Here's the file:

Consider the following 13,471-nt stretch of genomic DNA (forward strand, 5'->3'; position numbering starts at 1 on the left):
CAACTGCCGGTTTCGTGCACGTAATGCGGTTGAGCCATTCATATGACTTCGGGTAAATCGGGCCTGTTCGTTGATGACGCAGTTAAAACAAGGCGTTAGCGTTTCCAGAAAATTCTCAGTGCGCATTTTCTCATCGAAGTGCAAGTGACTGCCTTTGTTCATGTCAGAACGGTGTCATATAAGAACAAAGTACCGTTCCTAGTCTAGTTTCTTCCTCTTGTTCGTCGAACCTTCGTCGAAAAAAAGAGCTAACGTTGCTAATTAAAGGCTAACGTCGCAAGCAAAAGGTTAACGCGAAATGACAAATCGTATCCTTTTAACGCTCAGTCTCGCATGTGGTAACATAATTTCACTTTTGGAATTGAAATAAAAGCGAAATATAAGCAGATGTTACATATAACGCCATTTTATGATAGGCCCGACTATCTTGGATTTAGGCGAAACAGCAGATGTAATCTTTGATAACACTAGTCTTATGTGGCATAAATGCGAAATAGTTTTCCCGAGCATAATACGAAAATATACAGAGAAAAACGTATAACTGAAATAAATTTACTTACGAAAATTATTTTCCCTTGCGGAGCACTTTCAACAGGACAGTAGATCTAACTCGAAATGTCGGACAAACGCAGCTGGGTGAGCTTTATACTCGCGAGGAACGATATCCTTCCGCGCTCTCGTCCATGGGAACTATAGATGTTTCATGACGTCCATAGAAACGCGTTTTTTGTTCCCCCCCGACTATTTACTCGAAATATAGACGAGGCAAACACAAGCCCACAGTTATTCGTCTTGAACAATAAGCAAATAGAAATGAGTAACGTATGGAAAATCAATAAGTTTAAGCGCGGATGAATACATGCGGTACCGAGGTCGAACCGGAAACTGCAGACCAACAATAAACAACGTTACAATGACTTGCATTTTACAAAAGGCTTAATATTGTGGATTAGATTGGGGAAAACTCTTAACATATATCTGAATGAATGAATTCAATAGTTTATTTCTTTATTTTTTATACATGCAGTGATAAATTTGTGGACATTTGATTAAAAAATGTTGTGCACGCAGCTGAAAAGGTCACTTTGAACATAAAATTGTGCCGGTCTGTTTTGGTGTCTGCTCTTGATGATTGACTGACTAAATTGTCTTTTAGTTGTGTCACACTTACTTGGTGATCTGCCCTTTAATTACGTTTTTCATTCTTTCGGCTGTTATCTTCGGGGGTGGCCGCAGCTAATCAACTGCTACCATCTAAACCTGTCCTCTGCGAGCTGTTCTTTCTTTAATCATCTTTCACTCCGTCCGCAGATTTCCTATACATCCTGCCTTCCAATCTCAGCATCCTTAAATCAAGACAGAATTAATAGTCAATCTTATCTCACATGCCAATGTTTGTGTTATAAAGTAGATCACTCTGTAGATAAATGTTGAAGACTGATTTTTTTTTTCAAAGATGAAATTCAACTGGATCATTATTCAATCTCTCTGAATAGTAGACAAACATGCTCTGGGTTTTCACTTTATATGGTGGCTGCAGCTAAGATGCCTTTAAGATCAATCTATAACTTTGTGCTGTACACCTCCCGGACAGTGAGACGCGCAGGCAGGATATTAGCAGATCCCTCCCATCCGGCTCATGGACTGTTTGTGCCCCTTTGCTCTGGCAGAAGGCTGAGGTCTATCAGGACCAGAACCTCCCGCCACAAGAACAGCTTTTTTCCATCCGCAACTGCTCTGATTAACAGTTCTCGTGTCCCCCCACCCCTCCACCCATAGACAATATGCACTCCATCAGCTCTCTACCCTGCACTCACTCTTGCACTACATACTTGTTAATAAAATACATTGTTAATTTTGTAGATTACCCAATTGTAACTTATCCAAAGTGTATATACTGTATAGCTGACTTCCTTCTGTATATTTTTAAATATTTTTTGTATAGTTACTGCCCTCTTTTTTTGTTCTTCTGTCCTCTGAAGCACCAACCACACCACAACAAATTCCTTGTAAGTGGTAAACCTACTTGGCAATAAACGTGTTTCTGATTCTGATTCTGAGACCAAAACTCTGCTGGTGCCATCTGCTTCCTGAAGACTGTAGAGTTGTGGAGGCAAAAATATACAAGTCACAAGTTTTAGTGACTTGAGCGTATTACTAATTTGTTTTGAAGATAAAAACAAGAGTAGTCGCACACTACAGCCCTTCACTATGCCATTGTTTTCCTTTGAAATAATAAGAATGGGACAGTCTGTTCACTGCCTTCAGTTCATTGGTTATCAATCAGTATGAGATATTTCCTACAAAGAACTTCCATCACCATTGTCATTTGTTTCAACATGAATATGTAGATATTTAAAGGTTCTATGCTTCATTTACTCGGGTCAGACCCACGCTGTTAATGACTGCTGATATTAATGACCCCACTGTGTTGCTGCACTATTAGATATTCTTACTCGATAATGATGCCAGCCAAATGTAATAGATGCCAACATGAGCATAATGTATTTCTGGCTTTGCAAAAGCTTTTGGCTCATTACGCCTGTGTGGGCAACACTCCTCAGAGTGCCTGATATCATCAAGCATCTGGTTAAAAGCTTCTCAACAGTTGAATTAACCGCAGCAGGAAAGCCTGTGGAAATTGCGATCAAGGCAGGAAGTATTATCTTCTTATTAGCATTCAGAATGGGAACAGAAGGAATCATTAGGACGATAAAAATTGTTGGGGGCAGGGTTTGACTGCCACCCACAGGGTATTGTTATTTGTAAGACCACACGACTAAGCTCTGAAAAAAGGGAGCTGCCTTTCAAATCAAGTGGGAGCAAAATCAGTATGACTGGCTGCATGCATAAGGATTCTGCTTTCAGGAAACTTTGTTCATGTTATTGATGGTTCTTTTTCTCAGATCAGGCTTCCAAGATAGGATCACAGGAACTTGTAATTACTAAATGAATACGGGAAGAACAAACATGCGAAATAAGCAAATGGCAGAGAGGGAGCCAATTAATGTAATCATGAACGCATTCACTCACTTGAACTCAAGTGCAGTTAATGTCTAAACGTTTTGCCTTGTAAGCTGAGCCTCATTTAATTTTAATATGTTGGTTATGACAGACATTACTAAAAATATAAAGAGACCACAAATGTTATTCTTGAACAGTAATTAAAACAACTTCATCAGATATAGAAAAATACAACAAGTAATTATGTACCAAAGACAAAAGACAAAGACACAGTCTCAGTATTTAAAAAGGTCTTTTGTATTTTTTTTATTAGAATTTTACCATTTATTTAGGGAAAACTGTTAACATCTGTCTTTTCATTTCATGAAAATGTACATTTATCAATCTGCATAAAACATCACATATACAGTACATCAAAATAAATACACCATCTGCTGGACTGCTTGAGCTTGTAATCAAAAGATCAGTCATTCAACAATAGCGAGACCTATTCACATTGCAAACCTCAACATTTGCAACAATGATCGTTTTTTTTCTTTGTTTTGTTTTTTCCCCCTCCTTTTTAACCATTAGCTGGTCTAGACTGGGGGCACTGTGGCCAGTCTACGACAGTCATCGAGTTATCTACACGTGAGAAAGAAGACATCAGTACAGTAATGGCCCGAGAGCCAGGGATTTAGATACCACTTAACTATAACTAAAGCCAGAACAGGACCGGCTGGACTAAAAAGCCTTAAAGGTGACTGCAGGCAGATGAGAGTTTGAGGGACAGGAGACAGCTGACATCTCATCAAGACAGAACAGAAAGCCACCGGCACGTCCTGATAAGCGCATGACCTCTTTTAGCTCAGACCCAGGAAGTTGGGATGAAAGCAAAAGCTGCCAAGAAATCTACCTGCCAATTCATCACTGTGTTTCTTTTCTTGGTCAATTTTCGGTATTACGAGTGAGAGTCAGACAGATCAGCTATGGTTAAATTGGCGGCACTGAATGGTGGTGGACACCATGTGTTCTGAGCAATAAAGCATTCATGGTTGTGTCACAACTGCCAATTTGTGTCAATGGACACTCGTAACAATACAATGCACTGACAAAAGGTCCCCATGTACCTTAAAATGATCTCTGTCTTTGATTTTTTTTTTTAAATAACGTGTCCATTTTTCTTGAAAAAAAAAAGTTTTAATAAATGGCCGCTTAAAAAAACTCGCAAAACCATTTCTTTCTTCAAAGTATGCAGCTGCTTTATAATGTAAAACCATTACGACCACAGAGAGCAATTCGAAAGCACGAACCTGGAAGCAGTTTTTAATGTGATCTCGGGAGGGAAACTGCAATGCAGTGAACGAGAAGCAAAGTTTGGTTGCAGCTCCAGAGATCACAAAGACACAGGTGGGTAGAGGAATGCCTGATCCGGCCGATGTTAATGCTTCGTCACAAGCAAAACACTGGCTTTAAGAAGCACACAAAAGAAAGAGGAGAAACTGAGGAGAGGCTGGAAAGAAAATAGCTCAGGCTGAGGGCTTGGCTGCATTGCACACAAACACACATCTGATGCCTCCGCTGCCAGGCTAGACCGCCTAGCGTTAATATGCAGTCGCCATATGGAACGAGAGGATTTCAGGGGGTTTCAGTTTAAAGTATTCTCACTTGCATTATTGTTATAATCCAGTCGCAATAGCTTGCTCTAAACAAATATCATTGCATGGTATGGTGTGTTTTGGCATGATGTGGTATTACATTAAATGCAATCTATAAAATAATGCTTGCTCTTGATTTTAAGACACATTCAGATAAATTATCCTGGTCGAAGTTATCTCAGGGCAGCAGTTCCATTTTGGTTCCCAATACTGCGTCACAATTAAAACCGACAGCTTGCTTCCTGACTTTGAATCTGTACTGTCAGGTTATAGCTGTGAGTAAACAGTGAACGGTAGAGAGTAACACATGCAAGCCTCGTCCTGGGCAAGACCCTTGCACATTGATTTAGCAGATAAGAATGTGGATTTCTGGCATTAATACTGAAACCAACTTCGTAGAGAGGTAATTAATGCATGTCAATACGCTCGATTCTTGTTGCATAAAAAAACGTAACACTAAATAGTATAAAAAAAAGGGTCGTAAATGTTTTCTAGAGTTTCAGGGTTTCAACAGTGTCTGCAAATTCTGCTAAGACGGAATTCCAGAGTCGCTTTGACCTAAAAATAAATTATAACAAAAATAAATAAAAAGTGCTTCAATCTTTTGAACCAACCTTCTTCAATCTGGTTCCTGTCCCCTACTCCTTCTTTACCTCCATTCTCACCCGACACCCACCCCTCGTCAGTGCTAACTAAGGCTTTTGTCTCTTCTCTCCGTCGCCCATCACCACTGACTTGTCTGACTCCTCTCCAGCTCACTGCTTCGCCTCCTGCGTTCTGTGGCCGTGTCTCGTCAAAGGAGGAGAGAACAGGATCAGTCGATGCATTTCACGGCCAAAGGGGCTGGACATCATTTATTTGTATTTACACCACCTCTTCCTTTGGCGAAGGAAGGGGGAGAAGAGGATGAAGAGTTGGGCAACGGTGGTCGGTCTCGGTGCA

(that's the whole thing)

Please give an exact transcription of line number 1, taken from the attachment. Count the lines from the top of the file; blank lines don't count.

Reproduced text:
Consider the following 13,471-nt stretch of genomic DNA (forward strand, 5'->3'; position numbering starts at 1 on the left):